CNC Machining: Which is Better, Aluminum Vs Stainless Steel?
Dec 01, 2022
Aluminum and stainless steel are the two materials we often use in CNC machining parts.
If you don't know the advantages and disadvantages of both of them, you can hardly evaluate the cost of processing, so today we will talk about aluminum and stainless steel in the processing of which is better.
Anodization is to aluminum what galvanization is to steel. The application of this outer, passive layer of thick oxide coating improves the resistance of aluminum to corrosion and abrasion. Although aluminum and stainless steel have some similarities, we will focus on how they differ. The conductivity and ferrousness of aluminum and steel are the first distinctions.
Non-ferrous materials, such as aluminum, lack magnetic properties, making them ideal for small electronics. When it comes to malleability, aluminum is usually the first thing that comes to mind. It can be easily bent, molded, and pressed into shape without requiring too much force. Steel is stronger, but aluminum can be hard-anodized to make it just as strong if needed or if there is no other choice.
When it comes to steel properties, you’ve probably heard of stainless steel. One steel alloy has properties that make it less likely to stain, but it is not completely corrosion-resistant. There is regular steel and mild steel, but we will focus on stainless steel in this article.
This is because stainless steel is the ‘improved’ version of steel, and it is frequently compared to aluminum on many scales. For example, different metals are frequently compared in terms of electrical conductivity, thermal conductivity, density, and other similar factors. Stainless steel, for example, is denser than aluminum, and the scale also demonstrates that stainless steel is a far better heat conductor than aluminum.
When you see the term “ferrous” next to stainless steel, it means that it contains (or is made of) iron. Most ferrous metals and alloys rust when exposed to the elements due to the high amounts of carbon used in their manufacture. Carbon steels are typically galvanized to increase corrosion resistance. Galvanized steel that doesn’t rust has a layer of zinc on the outside that becomes part of the steel’s chemical makeup.
Types of Stainless Steel
Stainless steel is classified into three types. These are the following:
Austenitic stainless steel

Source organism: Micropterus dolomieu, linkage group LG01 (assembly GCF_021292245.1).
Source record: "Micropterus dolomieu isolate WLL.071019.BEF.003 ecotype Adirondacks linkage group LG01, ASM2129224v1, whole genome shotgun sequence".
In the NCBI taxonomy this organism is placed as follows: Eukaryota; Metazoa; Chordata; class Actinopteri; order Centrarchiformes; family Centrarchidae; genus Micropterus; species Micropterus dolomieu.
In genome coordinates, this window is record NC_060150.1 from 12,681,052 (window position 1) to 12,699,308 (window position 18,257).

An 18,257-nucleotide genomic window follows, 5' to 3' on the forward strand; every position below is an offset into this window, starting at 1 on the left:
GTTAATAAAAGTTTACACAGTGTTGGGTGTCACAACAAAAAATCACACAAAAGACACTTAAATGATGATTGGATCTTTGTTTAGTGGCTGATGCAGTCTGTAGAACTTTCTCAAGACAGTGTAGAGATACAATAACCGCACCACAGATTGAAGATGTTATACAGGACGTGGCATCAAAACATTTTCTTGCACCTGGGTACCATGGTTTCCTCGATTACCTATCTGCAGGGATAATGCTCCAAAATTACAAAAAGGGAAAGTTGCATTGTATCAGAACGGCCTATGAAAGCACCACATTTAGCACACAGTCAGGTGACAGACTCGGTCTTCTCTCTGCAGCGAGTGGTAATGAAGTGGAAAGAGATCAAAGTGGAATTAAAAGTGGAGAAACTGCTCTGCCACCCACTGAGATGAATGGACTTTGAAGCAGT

Austenitic stainless steels are nonmagnetic stainless steels with high levels of chromium (16–26 percent) and nickel (6–12 percent). They also have low carbon levels. These alloys give austenitic steel high formability and corrosion resistance. As a result, these stainless steels are the most commonly used. 304 and 316 stainless steel are two common types of austenitic steel.
304 Stainless Steel: It is impossible to tell which materials are made of 304 or 316 stainless steel with the naked eye. Their chemical composition, properties, and applications, however, differ. For example, 304 steel is an austenitic alloy composed of 18% chromium and 8% nickel. As a result, 304 steel is resistant to oxidation and corrosion and has increased durability. 304 stainless steel is commonly used in automotive molding and trim, electrical enclosures, wheel covers, stainless steel cookware, storage tanks, and piping, among other things. Simply put, 304 steel is the least expensive corrosion-resistant option.
316 Stainless Steel: 316 stainless steel is composed of 16% chromium, 10% nickel, and 2% molybdenum. The addition of molybdenum improves the steel’s corrosion resistance even more. At high temperatures, it fared much better against chemical corrodents such as seawater and brine solutions, as well as sulfuric acid solutions, iodides, and fatty acids. Molybdenum-containing steels are often used in medical equipment and in many offshore, marine, and washdown settings.
Ferritic stainless steel
Ferritic stainless steels have a high chromium concentration (typically 12.5% or 17%, but as much as 27%) and low carbon content. They are also free of nickel. As a result, ferritic steel is magnetic and cannot be heated. Even though it is brittle because of impact transition, it is easy to shape, resistant to corrosion, doesn’t crack under stress, and is ductile.
Ferritic steels have applications in the automotive and industrial industries, as well as certain stainless steel cookware, despite being less corrosion resistant than austenitic-grade steels and generally less expensive. Molybdenum, aluminum, and titanium are also present in some ferritic steels.
Martensitic stainless steel